Mamangam Movie Review: This Magnum opus film is just a decent watch which had lot of potential but limited itself going to that extent.Modified On: 13 December 2019 | Reviewed By: Saurabh S Nair
Mammootty has given a terrific performance which is one of the highlights of the movie but the flawed screenplay and tacky CGI restricts its capability of being a wholesome experience.
Director: M. Padmakumar | Music Director: M Jaychandran
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Cast: Mammootty, Unni Mukundan, Achuthan, Prachi Tehlan, Siddique
Directed By: M. Padmakumar
Mamangam is the costliest film of Malayalam cinema and with the huge star in the film who is known for making the films earlier periodic film, fans, and cine-goers were curious to watch this epic saga of bravery and sacrifice. But Mamangam turns out to be just a decent watch.
The film starts with a disclaimer that this film has historic inaccuracies for cinematic liberty which is refreshing because most of the periodic film just trivializes facts just for cheap entertainment.
As the title credits roll, director M Padmakumar takes us straight to the story of chaverukal, the suicide squads, who try to kill the Zamorin king so that they can reclaim what is theirs.
The story of Mamangam is set in the 17th century. The warriors who take the oath to kill the Zamorin ruler hail from the Chandroth family of Valluvanadu. Chandroth Valiya Panicker (Mammootty) is extremely close to achieving his and the entire village's dream. However, he fails. Decades later, the two remaining sons of the Chandroth family (played by Unni Mukundan and Master Achuthan) have the task of killing the Zamorin ruler during the next Mamangam festival (which comes once in 12 years).
Mammootty plays Chandroth Valya Panicker, a master warrior who escapes the battlefield after coming close to killing the Zamorin ruler. The movie opens with a battle scene where Valya Panicker and a group of suicidal warriors fight the army of Zamorin. Towards the end of the battle, Valya Panicker escapes from the battlefield, staining the Valluvanadan warrior clan’s reputation of being fearless.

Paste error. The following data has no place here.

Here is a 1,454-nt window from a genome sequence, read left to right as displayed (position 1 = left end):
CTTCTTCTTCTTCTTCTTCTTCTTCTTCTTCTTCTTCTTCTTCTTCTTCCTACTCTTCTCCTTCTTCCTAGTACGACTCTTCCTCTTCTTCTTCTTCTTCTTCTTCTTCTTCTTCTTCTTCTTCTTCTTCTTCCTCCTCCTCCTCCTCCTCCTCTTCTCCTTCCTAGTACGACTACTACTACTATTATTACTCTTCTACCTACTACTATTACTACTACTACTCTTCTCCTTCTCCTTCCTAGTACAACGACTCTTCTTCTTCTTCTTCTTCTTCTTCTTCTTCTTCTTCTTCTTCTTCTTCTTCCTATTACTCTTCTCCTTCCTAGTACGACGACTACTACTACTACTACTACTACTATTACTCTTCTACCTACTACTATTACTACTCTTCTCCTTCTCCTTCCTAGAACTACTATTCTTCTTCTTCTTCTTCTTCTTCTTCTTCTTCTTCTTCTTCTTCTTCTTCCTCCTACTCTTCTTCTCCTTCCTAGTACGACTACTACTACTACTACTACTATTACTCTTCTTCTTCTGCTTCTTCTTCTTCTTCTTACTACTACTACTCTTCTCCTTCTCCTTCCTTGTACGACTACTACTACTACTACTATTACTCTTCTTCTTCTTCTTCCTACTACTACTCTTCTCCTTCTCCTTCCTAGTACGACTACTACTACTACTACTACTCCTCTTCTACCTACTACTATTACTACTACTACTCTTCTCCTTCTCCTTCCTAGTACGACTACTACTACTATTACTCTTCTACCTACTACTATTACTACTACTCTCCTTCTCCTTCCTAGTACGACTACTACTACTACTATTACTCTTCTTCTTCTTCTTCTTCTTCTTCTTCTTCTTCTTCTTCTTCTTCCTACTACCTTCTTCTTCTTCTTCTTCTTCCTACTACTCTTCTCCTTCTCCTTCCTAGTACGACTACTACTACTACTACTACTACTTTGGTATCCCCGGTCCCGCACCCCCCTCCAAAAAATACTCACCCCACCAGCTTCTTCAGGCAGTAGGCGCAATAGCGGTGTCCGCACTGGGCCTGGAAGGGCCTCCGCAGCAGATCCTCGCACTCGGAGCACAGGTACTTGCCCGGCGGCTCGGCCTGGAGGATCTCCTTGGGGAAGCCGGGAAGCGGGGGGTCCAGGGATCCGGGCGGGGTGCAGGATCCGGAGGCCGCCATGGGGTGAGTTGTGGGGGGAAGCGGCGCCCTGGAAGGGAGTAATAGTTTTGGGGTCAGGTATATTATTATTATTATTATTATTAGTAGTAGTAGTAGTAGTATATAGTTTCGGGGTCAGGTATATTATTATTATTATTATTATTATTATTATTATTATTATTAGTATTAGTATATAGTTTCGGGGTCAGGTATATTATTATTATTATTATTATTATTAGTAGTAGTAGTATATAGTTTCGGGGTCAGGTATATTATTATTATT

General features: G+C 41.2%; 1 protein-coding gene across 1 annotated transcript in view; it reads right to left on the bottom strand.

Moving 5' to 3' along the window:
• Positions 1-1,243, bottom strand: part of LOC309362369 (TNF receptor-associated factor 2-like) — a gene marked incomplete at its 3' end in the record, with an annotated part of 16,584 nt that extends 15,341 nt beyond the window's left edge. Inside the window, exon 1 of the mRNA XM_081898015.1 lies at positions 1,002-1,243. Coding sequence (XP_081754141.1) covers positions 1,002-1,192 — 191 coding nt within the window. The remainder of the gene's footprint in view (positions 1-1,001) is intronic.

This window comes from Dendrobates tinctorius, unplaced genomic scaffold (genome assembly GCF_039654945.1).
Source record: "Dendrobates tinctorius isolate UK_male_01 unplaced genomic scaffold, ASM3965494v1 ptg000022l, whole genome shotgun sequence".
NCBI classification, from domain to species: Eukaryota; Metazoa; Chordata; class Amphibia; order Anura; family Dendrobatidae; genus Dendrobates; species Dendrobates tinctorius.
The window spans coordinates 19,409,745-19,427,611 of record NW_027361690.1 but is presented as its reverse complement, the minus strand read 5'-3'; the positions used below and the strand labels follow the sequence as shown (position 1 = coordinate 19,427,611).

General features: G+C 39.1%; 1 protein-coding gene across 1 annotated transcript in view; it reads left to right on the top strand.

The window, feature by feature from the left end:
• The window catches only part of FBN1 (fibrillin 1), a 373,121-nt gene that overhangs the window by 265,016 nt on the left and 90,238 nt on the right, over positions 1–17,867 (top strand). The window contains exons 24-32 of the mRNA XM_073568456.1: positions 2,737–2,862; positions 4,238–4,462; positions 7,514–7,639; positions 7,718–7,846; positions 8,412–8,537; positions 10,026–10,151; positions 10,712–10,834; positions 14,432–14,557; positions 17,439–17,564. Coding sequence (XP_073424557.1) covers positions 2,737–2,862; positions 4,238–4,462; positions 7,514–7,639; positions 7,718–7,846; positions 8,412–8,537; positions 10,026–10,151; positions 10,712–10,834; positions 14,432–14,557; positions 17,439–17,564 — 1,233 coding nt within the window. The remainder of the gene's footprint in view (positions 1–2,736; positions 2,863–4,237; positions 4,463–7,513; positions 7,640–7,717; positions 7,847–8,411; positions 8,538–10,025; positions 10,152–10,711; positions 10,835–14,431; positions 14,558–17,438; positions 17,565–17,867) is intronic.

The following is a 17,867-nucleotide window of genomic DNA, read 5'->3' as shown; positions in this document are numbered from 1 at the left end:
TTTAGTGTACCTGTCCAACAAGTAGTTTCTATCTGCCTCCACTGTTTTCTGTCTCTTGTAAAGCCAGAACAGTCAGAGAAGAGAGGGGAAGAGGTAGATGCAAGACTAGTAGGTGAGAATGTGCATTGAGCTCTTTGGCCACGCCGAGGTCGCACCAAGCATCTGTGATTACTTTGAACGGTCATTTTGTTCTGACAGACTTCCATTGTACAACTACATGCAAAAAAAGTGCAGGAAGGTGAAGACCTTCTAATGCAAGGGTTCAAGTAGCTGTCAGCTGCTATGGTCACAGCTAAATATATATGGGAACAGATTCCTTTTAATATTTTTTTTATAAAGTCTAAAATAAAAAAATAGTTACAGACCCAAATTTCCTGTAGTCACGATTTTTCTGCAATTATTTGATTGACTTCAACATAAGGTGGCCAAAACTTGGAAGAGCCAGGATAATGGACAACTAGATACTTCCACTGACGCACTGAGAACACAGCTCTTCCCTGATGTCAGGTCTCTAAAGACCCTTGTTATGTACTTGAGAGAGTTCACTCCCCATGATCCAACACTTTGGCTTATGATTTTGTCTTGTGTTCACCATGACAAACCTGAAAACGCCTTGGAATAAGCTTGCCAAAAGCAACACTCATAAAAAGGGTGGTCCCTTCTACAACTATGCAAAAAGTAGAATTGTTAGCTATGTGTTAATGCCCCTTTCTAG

After 24 years, Chandroth Panicker (Unni Mukundan), the new head of Valuvanadan warrior clan, decides to battle again. The movie adopts a very melodramatic approach to show the sentiments of women from the clan who have to send their men to the battlefield, knowing their chances of survival are bleak. Chandroth Panicker is accompanied by his nephew Chanthunni, a very young warrior who is shown as a prodigy just like Chandroth Valya Panicker.
The movie then shifts to a brothel in Tiruvanvaya where Mamangam happens. It is here that Mammootty’s character appears again in the film in an effeminate avatar. He meets his relatives Chandroth Panicker and Chanthunni who are determined to fight the battle. Mammootty’s character is portrayed as a preacher of the peace who warns his family members about the destiny that awaits the suicidal warrior clan. From then on, it’s a patient wait to know whether the warriors of Valluvanad can succeed on the battlefield and change their clan’s fate of martyrdom.
Mammootty is the hero of the film in the true sense, his dialogue delivery, screen presence is top-notch. The best thing about Mammootty as the performer his he has done the role of the warrior in periodic films like Oru Vadakan Veeragatha and Kerala Varma Pazhishi Raja but in all these films his performance is different from others and this can only be done by an actor with immense caliber.
Unni Mukundan flexes his muscle in over the top action sequences but doesn't have much dialogue to say.
Mamangam's release has been preceded by a series of controversies more dramatic than the film itself. Director M Padmakumar's last film Joseph is still memorable for its ruminative air and Joju George's career-defining performance. In Mamangam he is unable to fully exploit either his leading man's legendary brilliance or the large budget for which this film has made the news.
The films some of the weak points are its CGI, action sequences where men are just flying and questioning the existence of gravity but the writers have given a reason to it but still, it looks tacky.
Sajeev Pillai, the original screenwriter, and director of Mamangam were replaced following disagreements with the film’s producer. Mamangam shows glimpses of quality which one would expect from a screenplay that was well-researched and written by Pillai, but, mostly, the movie fails to live up to viewers' expectations as it is let down by the amateurish approach to the screenplay and direction.
The film is still watchable for Mammootty's performance and some historic events which we don't know much about.
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